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After the Phantom Eye landed, it was slightly damaged when the landing gear hit the lakebed and broke

Boeing sent its Phantom Eye unmanned airborne system (UAS) on its first autonomous flight last week.

Boeing's Phantom Eye is a hydrogen-powered unmanned aerial vehicle (UAV) that is propeller-driven. The aircraft uses two 2.3 liter, four-cylinder engines capable of pushing 300 horsepower total and can loiter above a target for up to 10 days. Its main purpose is to gather information or conduct attack missions.

The Phantom Eye took off at 6:22 a.m. PST for a 28-minute flight. It reached an altitude of 4,080 feet and a speed of 62 knots. The flight took place June 1 at NASA's Dryden Flight Research Center at Edwards Air Force Base in California.

"This day ushers in a new era of persistent Intelligence, Surveillance and Reconnaisance (ISR) where an unmanned aircraft will remain on station for days at a time providing critical information and services," said Darryl Davis, president of Boeing Phantom Works. "This flight puts Boeing on a path to accomplish another aerospace first -- the capability of four days of unrefueled, autonomous flight."

After the Phantom Eye landed, it was slightly damaged when the landing gear hit the lakebed and broke. But overall, the flight was a success.

Previous to the June 1 flight, the Phantom Eye took part in a series of tests throughout April, such as navigation and control, pilot interface, and mission planning.

The Phantom Eye used for demonstration purposes has a 150-foot wingspan and can carry a 450-pound payload. It can fly up to 96 hours without needing to land, but Boeing is looking to make a new model in 2014 that can fly up to 240 hours without landing.




Source: Boeing



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RE: Impressive
By Reclaimer77 on 6/5/2012 2:02:21 PM , Rating: 2
Is it just me or is this thing WAY too vulnerable for combat theater operations? It's basically a blimp with wings. And at 4,000 feet, pretty much anything can shoot it down.

The technology is impressive, but I see far more benefits for the civilian sector than I do military.


RE: Impressive
By Sazabi19 on 6/5/2012 2:37:05 PM , Rating: 2
Agreed, but it is a good starting concept as well as a demonstrator. It has been proven, now it can be refined.


RE: Impressive
By WalksTheWalk on 6/5/2012 2:50:37 PM , Rating: 2
It sounds like this is more demo tech than anything, but it is impressive. I'm sure there will be a military contract here somewhere to explore a version that can cruise at much higher altitudes and be combined with stealth attributes.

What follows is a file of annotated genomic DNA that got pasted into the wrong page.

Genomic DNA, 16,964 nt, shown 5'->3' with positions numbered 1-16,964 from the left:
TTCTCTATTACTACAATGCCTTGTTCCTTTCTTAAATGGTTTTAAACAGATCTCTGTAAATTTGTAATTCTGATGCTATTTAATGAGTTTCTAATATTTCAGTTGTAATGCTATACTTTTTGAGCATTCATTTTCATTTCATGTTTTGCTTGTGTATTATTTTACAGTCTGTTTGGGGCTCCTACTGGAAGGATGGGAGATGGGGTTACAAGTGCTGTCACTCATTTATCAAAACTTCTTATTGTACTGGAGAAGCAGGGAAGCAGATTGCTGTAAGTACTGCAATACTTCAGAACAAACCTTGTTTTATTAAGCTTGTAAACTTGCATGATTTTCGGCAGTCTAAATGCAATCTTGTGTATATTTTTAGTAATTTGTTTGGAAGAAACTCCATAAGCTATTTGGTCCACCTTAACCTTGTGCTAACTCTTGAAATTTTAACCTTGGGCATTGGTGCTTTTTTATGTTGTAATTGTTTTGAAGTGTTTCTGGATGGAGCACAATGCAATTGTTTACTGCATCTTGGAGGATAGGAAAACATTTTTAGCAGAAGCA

As you mentioned it has many places in civilian areas too such as mapping, etc.


RE: Impressive
By Jeffk464 on 6/5/2012 3:07:41 PM , Rating: 1
How well can Taliban shoot it down at that altitude with AK47's and rocket propelled grenades?


RE: Impressive
By jRaskell on 6/5/2012 3:37:42 PM , Rating: 2
This was just a test flight. The flight ceiling for this UAV is going to be 65,000 feet. I'm sure there will be a variety of test flights before they attempt any tests at that height.

It's top speed is also 150 knots.


RE: Impressive
By Reclaimer77 on 6/5/2012 6:32:18 PM , Rating: 2
Figures. You know I don't why we bother reading these articles when you have to go to another site or use Google to get the whole story. Nowhere here does it mention being a high-altitude aircraft, and at the end where stats are being listed, flight ceiling is left out.

65,000 feet for a prop driven aircraft is pretty damn impressive. The world record for level flight is currently 46,919 feet.


RE: Impressive
By ZorkZork on 6/5/2012 5:46:34 PM , Rating: 2
It really depends on who the enemy is. Besides according to Boeing it is a HALE (High Altitude, Long Endurance) UAV thus 4000 feet is definitely not the ceiling.


RE: Impressive
By Shadowmaster625 on 6/6/2012 9:36:01 AM , Rating: 1
And if it gets shot down? The taxpayer will just shell out $200 million more for a new one.

Or whatever the hell this thing costs. I assume $200 million is too high, but I am sure it costs at least 100 times more than the sum of its parts. I mean, really, a hydrogen tank, a $10000 fuselage, and old conservatively designed motors that should cost no more than a couple grand. The BOM for these machines should be about $100k. Multiply by 100 and you get $10 million. Multiply that by a pig factor of 20 and you get $200 million.


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